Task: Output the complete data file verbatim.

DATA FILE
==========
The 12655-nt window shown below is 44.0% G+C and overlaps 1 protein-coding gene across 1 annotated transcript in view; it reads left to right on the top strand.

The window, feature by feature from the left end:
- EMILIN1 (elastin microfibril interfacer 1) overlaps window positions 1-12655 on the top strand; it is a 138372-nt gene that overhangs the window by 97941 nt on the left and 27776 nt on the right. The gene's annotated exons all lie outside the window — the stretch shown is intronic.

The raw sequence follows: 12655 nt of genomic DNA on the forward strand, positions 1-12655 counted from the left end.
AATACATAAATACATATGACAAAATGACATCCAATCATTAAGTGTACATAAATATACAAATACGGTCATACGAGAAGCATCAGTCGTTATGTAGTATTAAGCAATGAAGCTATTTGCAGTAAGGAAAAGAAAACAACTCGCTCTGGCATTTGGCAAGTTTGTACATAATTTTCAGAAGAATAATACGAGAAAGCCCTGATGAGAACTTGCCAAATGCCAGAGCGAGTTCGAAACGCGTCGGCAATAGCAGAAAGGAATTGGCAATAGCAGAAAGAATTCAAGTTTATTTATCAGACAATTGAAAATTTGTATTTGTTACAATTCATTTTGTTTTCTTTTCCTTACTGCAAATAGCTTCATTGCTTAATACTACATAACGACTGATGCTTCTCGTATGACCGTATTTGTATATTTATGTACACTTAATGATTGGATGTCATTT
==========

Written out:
The 12655-nt window shown below is 44.0% G+C and overlaps 1 protein-coding gene across 1 annotated transcript in view; it reads left to right on the top strand.

The window, feature by feature from the left end:
- EMILIN1 (elastin microfibril interfacer 1) overlaps window positions 1-12655 on the top strand; it is a 138372-nt gene that overhangs the window by 97941 nt on the left and 27776 nt on the right. The gene's annotated exons all lie outside the window — the stretch shown is intronic.

The raw sequence follows: 12655 nt of genomic DNA on the forward strand, positions 1-12655 counted from the left end.
AATACATAAATACATATGACAAAATGACATCCAATCATTAAGTGTACATAAATATACAAATACGGTCATACGAGAAGCATCAGTCGTTATGTAGTATTAAGCAATGAAGCTATTTGCAGTAAGGAAAAGAAAACAACTCGCTCTGGCATTTGGCAAGTTTGTACATAATTTTCAGAAGAATAATACGAGAAAGCCCTGATGAGAACTTGCCAAATGCCAGAGCGAGTTCGAAACGCGTCGGCAATAGCAGAAAGGAATTGGCAATAGCAGAAAGAATTCAAGTTTATTTATCAGACAATTGAAAATTTGTATTTGTTACAATTCATTTTGTTTTCTTTTCCTTACTGCAAATAGCTTCATTGCTTAATACTACATAACGACTGATGCTTCTCGTATGACCGTATTTGTATATTTATGTACACTTAATGATTGGATGTCATTT